The International Clinical Operations Board recently published an article on the, “5 Myths That Doctors Believe about Patient Experience.” One may think that patient experience is not directly related to hand hygiene, but let’s take a look to see how quality of care and hand hygiene are very closely related.
The first myth they touch upon is something that can get everyone’s attention. It deals with money.
Some doctors believe that patient experience is only a hospital metric. However, the metric goes deeper than just the score or the rate. Depending on certain metrics that hospitals meet, there are certain financial ramifications that can occur.
In the case of healthcare-associated infections (HAIs), patient experience and financial ramifications are directly correlated. In the U.S., the Centers for Medicare and Medicaid Services are cracking down on hospitals that aren’t decreasing their rate of infection. Nearly 800 hospitals received word this past December that they would have Medicare cuts in 2017 as a result of their failure to improve their rate of HAIs. Many hospitals like Riverside Medical Center, have turned to initiatives to improve their hand hygiene compliance, and have been extremely successful, reducing their rate of infection and avoiding HAC penalties.
Another myth the article addresses is the patient rate experience based on factors like amenities or nursing – things outside doctors’ control. In fact, doctors significantly influence the most important drivers of experience ratings. Especially when it relates to hand hygiene, patients want to see medical professionals properly performing hand hygiene in front of them.
In addition to properly performing hand hygiene, patients also want to hear a constant communication line among the nurses and doctors reminding each other to perform proper hand hygiene. In turn, the patient observes and recognizes that the hospital maintains a just patient safety culture that focuses on clean hands and the prevention of spreading infections. With this recognition on behalf of the patient, they realize the level and quality of care they are receiving, enhancing their experience and satisfaction.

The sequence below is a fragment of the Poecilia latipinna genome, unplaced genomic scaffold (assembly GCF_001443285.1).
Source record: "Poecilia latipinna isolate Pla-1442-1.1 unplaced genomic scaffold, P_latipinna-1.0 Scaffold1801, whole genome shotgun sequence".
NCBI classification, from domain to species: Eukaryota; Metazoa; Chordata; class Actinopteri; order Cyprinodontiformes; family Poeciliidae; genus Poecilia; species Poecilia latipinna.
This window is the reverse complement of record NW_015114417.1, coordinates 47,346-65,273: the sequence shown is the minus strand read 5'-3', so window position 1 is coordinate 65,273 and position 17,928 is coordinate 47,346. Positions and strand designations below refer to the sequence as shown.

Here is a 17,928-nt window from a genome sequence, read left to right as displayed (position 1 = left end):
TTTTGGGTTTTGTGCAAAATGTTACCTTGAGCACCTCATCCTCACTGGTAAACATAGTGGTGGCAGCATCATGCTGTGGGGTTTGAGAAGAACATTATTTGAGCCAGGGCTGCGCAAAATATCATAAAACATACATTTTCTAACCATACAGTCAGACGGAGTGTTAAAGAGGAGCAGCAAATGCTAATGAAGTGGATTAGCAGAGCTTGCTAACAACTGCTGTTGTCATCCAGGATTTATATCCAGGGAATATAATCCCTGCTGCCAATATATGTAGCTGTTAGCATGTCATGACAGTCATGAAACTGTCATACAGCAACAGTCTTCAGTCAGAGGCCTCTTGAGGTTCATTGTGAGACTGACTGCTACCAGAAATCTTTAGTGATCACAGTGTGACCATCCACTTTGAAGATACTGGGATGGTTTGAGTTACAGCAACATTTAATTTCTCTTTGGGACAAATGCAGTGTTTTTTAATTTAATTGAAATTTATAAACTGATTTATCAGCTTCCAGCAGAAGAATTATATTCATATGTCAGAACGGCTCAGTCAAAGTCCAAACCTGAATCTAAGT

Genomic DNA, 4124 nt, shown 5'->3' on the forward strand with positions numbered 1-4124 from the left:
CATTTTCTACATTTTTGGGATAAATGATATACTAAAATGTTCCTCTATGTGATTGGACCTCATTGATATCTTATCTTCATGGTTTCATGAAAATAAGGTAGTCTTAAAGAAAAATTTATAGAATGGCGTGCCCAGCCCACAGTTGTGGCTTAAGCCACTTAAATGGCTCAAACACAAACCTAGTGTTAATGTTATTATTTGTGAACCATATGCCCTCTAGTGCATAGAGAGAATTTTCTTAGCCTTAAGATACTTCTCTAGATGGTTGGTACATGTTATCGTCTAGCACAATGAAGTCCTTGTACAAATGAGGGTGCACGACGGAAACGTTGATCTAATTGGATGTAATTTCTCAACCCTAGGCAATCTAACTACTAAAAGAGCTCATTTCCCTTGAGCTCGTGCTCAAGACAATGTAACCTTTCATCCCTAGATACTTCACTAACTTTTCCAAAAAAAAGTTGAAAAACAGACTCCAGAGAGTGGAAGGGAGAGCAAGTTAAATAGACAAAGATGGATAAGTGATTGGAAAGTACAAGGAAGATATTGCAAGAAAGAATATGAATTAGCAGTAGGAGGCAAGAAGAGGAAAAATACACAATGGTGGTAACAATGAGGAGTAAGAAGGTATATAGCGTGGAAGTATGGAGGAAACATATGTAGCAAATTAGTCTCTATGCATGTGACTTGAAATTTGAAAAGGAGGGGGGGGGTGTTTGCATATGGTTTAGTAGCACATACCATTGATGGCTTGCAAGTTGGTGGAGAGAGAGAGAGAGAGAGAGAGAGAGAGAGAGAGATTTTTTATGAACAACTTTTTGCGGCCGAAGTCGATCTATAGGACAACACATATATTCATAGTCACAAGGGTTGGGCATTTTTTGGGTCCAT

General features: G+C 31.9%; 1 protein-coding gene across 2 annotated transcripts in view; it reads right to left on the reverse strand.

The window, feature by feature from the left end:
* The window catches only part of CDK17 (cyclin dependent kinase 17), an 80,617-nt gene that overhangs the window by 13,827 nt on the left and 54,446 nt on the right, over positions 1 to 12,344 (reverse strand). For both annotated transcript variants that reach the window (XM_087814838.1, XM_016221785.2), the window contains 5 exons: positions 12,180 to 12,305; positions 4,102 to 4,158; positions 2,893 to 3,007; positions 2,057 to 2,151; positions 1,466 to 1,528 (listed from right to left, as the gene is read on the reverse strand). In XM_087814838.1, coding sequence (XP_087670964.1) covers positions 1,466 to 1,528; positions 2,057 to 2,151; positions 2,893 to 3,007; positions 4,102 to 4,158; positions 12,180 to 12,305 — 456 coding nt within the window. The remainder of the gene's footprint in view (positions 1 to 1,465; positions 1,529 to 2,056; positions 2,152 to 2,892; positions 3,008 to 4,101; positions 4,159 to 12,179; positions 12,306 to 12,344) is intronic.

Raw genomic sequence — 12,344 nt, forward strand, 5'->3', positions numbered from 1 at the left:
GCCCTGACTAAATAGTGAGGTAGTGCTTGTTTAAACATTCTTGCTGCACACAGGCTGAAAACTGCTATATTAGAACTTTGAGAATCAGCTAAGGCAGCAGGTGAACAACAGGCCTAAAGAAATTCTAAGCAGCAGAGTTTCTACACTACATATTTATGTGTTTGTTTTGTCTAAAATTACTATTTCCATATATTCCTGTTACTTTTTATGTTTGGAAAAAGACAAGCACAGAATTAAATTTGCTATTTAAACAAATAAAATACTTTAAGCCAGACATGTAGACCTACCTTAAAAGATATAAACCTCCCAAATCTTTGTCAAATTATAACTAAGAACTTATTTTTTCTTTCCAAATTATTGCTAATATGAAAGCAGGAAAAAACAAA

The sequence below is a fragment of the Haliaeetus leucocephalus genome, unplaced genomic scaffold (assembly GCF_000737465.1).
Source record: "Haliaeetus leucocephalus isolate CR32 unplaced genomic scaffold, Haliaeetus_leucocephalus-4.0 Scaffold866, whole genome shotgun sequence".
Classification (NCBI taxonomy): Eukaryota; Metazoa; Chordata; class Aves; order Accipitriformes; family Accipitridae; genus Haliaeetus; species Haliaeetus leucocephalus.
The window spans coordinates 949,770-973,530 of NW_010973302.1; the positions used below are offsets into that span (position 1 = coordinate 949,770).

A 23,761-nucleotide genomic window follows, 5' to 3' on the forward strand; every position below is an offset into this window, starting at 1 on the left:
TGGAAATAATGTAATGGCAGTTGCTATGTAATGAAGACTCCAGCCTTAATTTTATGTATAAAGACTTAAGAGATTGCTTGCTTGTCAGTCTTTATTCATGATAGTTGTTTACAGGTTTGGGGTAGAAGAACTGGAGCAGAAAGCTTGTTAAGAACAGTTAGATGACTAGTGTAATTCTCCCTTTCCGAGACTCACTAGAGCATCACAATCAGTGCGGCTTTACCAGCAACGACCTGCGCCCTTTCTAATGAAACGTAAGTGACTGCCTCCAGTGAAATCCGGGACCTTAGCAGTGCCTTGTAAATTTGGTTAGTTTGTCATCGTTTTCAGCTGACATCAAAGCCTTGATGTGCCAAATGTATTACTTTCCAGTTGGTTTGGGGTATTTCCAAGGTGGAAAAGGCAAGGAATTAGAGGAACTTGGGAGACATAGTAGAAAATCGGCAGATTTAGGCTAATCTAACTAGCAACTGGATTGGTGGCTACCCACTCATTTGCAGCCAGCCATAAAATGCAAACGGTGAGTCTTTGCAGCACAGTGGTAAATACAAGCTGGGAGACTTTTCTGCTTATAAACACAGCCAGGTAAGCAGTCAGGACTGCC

Myths exist about patient experience, just as they do about any other topic, even hand hygiene. Many hospitals have a firm belief on performing hand hygiene on an in-an-out basis. Sometimes, these hospitals do not realize the risks for spreading infection after entering the patient room. The WHO 5 Moments Guidelines seeks to decrease the rate of HAIs. Many hospitals have adopted these guidelines and have been able to reduce their rate of infections.Sometimes, we have to question current practice to truly achieve best practice. When it comes to hand hygiene, we should question what has been done in the past and what was practiced. The ultimate goal is to reduce infection and enhance patient experience.